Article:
LFP cover (Photo)

The front page of The London Free Press, showcasing the disputed story, Oct. 31, 2018.

Western and the United Way are disputing a London Free Press article implying that Western charges the charity unfairly to use its football stadium.

The article, published Wednesday, cited sharp criticisms from anonymous sources inside Western University. Criticisms concerned Western's practice of charging rent to the charity for leasing TD Stadium for an annual high school football tournament, whose proceeds go to the United Way. It quotes London Ward 6 councillor Phil Squire, who also criticizes the practice.

"Critics rip university," it reads. "[It's] left some observers wondering if Western isn't offside, and others outright crying foul."

It discusses United Way's average payment of $10,000 for its five-day tournament, across which city high schools play eight games on the university's flagship athletic space.

TD Stadium (Photo)

Western's TD Stadium, Oct. 31, 2018.

Western and the United Way confirmed this fact but said the fee is the standard rate everyone would pay to use the space, including Western's varsity sports teams. According to Gareth Cunningham, associate director of recreation and facilities, the average $10,000 total is an accumulation of 25-30 hours on the field at the standard $350 per hour rate. He said this rate has been roughly the same since TD Stadium opened in 2000 and has only increased incrementally, little to no more than inflation. The Press reported the fee had jumped from $90 to $350 "recently," as per an article published two weeks ago. 

Cunningham said Western's own football team pays the same rate to play games there. Kelly Ziegner, United Way Elgin Middlesex's CEO, said the fee was a drop in the bucket compared to the overwhelmingly positive and profitable relationship they have with Western.

The Press could not be reached for comment.

TD Stadium is a break-even operation, according to Christine Stapleton, director of sport and recreation services. Large third-party events can draw thousands into the stands and require assistance in maintaining the events through crowd management and other tasks like cleaning washrooms. Police are also often present. The tournament books off the track encircling the field, raising the fee from what is required to only book the field.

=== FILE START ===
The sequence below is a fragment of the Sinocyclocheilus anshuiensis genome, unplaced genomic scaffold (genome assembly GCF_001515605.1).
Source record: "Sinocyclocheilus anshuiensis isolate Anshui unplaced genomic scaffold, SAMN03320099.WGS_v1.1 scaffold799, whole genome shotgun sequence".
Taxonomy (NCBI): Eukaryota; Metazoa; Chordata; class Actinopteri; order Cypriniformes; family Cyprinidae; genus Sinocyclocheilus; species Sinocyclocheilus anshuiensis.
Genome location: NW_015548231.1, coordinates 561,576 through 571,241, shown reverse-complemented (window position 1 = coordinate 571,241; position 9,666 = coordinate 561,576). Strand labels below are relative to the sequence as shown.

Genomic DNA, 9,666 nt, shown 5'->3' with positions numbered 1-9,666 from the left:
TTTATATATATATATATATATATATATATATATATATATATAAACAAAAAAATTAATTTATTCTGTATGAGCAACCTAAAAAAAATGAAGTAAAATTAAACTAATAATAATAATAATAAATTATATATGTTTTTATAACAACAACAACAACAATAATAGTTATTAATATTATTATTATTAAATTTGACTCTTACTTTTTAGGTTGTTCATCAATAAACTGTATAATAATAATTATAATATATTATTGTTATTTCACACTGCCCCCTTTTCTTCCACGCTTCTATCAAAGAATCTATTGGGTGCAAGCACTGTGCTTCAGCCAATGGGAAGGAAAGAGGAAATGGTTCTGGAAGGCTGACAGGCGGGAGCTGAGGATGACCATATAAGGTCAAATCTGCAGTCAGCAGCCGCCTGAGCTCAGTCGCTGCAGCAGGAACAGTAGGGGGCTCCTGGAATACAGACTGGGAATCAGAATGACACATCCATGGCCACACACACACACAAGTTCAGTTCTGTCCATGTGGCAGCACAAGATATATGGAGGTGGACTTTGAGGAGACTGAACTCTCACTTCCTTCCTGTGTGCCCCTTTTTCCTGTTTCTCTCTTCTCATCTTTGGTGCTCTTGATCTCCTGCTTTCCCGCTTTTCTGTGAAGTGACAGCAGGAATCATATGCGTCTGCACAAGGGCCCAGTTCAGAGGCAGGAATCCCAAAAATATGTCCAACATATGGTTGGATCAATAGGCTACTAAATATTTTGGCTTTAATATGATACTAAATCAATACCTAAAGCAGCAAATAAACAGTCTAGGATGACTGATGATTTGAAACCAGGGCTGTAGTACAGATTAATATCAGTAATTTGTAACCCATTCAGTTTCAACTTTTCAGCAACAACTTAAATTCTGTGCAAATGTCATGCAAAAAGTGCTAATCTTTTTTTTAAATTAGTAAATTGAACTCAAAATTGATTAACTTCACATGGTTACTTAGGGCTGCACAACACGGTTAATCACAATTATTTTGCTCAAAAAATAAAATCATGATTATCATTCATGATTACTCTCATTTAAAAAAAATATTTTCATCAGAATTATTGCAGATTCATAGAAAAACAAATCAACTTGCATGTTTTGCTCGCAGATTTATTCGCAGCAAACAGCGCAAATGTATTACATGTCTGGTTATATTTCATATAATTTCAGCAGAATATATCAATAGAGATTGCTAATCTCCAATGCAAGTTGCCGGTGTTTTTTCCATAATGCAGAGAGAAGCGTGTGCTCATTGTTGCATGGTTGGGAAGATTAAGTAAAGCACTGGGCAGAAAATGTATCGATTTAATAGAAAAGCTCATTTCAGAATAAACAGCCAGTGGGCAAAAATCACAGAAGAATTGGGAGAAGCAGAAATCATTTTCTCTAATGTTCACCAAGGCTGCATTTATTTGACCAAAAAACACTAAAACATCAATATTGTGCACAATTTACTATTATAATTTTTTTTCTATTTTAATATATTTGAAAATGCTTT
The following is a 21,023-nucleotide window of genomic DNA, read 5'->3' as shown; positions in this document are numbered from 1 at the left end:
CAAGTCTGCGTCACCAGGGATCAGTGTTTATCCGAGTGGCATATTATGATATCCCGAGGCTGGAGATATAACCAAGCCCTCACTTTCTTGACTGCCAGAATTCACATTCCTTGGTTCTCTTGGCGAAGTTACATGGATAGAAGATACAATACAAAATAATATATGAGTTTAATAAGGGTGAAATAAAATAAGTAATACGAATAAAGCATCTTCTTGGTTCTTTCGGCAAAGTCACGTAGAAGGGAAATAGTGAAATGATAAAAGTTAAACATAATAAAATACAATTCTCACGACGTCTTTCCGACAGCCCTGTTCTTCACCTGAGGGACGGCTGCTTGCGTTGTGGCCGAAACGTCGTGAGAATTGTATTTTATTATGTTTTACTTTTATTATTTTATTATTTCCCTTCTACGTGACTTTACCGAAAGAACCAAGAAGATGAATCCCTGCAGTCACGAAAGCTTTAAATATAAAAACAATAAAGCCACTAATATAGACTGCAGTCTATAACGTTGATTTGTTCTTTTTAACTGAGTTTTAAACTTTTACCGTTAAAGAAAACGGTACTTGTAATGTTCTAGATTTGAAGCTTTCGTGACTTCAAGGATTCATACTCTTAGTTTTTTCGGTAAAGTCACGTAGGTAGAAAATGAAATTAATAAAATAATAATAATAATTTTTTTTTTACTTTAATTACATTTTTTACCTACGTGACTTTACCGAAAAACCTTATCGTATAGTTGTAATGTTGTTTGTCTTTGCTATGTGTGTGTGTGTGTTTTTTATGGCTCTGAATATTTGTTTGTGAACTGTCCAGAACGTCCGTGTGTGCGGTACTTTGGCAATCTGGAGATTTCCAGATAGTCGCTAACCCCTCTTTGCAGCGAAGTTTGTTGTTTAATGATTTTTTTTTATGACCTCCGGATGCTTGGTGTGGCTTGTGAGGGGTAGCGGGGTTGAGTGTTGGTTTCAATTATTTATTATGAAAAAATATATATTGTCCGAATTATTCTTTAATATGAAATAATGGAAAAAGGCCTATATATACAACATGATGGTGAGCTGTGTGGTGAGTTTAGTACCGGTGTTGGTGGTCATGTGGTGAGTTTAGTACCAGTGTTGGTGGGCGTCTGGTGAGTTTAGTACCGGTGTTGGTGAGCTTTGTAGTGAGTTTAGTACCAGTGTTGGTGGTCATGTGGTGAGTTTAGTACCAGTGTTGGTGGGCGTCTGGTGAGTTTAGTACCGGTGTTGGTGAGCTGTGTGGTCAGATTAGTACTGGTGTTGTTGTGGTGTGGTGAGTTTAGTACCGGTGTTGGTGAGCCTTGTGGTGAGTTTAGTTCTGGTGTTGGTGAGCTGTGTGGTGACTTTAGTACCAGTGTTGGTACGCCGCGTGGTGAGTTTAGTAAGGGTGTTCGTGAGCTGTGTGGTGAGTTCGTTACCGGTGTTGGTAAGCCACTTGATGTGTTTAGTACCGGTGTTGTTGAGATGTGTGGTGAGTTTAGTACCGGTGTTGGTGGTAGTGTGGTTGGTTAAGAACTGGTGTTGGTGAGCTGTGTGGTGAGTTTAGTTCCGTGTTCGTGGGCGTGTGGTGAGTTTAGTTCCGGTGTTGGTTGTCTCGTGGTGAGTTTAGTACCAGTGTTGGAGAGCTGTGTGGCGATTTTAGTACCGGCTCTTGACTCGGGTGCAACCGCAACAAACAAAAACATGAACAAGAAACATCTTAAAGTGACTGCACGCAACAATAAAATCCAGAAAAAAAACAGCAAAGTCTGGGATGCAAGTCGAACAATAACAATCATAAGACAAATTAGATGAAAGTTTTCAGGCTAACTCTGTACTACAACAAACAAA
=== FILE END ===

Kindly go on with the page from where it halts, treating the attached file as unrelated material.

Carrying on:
Western recreation officials said the tournament's usage was comparable to that of the Mustangs' football team, who presumably paid the same rate United Way does to book the field for their Ontario University Athletics semi-final game this weekend.

The tournament is organized by the Thames Valley Regional Athletics, which is comprised of two London school boards. The event's expenses are paid by United Way, and the TVRA donates all of the event's profits back to the charity.

"We understand that having an event at a premier venue has expenses," said Ziegner. "For many years it's been agreed that the players and the fans want to do it because of the experience."

Every January, Western announces a large gift to London's United Way. They gave a record $745,000 in 2015, and routinely give around $700,000. Ziegner said between the TVRA and Western they get around $1 million each year.

"United Way and the university's history goes back decades. Fundraising is a huge part of our relationship, but we're also connected in students placements and research, and in our collected interest in improving the London community," she said. "We see the Western community as very generous."


Martin is the Senior News Editor at the Gazette. You can contact him at martin.allen@westerngazette.ca, or @mtrallen on Twitter.

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